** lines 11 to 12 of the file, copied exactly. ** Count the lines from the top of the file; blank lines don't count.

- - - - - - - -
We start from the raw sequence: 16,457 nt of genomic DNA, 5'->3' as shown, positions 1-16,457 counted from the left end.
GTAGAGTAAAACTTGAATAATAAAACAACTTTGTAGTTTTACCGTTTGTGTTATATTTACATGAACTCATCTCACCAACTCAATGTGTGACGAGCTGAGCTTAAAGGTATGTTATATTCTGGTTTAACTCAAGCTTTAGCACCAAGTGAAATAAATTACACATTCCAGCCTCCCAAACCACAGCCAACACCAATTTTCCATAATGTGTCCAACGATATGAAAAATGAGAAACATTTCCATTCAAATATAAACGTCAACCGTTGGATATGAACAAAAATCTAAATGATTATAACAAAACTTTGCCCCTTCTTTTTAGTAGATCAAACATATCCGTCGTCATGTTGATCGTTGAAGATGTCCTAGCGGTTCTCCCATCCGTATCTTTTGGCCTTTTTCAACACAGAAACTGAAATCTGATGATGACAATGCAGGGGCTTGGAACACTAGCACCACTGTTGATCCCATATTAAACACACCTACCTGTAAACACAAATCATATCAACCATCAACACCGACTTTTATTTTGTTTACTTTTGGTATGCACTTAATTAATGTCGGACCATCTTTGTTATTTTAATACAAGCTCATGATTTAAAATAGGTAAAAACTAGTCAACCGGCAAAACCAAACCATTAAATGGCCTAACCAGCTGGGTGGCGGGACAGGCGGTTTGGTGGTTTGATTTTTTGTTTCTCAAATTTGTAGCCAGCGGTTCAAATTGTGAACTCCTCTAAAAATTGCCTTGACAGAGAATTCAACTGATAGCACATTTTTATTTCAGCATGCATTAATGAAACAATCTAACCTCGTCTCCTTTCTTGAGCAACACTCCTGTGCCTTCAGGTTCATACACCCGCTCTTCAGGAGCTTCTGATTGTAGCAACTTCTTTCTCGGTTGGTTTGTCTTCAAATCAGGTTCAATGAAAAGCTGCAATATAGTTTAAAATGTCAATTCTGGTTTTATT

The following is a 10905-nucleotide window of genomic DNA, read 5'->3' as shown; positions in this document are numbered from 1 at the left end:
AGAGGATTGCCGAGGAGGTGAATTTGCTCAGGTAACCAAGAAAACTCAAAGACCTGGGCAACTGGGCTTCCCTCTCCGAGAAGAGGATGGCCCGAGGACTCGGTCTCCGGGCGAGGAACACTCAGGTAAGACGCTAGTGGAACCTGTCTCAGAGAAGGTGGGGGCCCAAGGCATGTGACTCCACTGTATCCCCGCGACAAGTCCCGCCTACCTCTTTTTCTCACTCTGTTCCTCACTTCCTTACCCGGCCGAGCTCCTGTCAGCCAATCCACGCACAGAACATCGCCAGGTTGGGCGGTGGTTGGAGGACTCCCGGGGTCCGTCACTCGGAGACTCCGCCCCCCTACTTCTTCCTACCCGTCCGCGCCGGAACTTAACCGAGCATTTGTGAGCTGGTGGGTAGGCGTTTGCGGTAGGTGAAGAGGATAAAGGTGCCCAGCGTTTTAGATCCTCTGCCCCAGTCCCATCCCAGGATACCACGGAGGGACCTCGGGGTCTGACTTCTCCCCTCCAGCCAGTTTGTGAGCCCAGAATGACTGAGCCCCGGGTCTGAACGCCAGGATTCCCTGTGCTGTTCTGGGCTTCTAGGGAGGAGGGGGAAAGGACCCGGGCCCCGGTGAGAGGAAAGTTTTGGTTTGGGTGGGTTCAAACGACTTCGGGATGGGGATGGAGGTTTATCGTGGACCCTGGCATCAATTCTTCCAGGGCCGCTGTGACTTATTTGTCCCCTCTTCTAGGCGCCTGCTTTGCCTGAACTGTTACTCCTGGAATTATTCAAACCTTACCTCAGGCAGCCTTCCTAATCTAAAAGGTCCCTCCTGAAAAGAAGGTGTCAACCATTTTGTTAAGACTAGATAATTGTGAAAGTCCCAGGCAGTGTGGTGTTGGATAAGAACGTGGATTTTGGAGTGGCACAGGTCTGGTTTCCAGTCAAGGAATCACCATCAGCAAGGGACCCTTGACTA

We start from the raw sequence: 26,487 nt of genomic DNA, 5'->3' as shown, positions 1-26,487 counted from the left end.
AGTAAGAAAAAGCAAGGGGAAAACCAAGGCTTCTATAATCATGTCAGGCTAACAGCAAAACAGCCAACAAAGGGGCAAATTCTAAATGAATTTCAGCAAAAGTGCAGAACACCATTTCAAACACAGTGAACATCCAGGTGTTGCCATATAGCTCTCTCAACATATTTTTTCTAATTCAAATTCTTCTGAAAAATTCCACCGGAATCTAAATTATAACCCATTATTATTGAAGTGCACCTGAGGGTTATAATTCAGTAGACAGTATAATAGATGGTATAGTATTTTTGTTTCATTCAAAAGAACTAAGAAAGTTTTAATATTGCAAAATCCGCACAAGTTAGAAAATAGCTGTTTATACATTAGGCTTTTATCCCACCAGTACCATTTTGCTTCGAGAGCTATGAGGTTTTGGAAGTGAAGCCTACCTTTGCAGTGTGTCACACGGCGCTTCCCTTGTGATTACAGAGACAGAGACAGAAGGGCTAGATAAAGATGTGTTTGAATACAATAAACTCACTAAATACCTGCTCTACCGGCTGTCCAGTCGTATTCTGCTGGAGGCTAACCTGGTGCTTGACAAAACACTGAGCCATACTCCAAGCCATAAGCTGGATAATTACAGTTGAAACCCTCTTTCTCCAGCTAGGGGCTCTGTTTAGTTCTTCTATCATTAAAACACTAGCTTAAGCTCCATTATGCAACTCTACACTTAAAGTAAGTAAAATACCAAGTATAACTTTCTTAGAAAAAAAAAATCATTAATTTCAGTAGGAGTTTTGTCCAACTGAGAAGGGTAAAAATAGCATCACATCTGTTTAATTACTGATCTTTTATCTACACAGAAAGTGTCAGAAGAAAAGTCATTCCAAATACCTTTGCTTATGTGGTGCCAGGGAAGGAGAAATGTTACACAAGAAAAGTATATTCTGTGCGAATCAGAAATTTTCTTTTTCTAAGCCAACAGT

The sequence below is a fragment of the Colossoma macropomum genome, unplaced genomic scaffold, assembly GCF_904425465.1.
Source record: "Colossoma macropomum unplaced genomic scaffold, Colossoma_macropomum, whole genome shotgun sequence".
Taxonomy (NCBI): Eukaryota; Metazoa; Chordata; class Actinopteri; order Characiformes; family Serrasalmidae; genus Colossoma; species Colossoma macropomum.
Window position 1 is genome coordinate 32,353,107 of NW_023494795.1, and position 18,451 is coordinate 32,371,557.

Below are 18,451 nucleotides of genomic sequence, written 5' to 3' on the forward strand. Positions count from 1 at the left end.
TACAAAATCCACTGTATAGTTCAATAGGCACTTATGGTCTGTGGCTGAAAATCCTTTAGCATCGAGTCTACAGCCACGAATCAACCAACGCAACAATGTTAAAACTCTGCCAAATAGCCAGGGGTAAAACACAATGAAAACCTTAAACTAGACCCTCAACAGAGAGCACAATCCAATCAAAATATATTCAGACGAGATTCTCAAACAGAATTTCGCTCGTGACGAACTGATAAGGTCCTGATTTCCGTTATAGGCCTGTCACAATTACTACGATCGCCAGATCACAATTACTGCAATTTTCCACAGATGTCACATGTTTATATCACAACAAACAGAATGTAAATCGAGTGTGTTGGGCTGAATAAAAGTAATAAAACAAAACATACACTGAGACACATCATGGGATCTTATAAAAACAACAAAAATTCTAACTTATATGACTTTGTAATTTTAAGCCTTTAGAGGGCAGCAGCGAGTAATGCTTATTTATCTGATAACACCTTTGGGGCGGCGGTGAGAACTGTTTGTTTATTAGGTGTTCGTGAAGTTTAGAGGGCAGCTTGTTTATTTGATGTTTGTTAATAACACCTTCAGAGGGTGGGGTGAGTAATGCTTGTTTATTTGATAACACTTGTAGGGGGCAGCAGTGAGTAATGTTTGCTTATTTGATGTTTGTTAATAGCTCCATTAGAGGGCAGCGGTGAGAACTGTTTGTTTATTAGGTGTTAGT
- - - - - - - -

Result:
Below are 18,451 nucleotides of genomic sequence, written 5' to 3' on the forward strand. Positions count from 1 at the left end.
TACAAAATCCACTGTATAGTTCAATAGGCACTTATGGTCTGTGGCTGAAAATCCTTTAGCATCGAGTCTACAGCCACGAATCAACCAACGCAACAATGTTAAAACTCTGCCAAATAGCCAGGGGTAAAACACAATGAAAACCTTAAACTAGACCCTCAACAGAGAGCACAATCCAATCAAAATATATTCAGACGAGATTCTCAAACAGAATTTCGCTCGTGACGAACTGATAAGGTCCTGATTTCCGTTATAGGCCTGTCACAATTACTACGATCGCCAGATCACAATTACTGCAATTTTCCACAGATGTCACATGTTTATATCACAACAAACAGAATGTAAATCGAGTGTGTTGGGCTGAATAAAAGTAATAAAACAAAACATACACTGAGACACATCATGGGATCTTATAAAAACAACAAAAATTCTAACTTATATGACTTTGTAATTTTAAGCCTTTAGAGGGCAGCAGCGAGTAATGCTTATTTATCTGATAACACCTTTGGGGCGGCGGTGAGAACTGTTTGTTTATTAGGTGTTCGTGAAGTTTAGAGGGCAGCTTGTTTATTTGATGTTTGTTAATAACACCTTCAGAGGGTGGGGTGAGTAATGCTTGTTTATTTGATAACACTTGTAGGGGGCAGCAGTGAGTAATGTTTGCTTATTTGATGTTTGTTAATAGCTCCATTAGAGGGCAGCGGTGAGAACTGTTTGTTTATTAGGTGTTAGT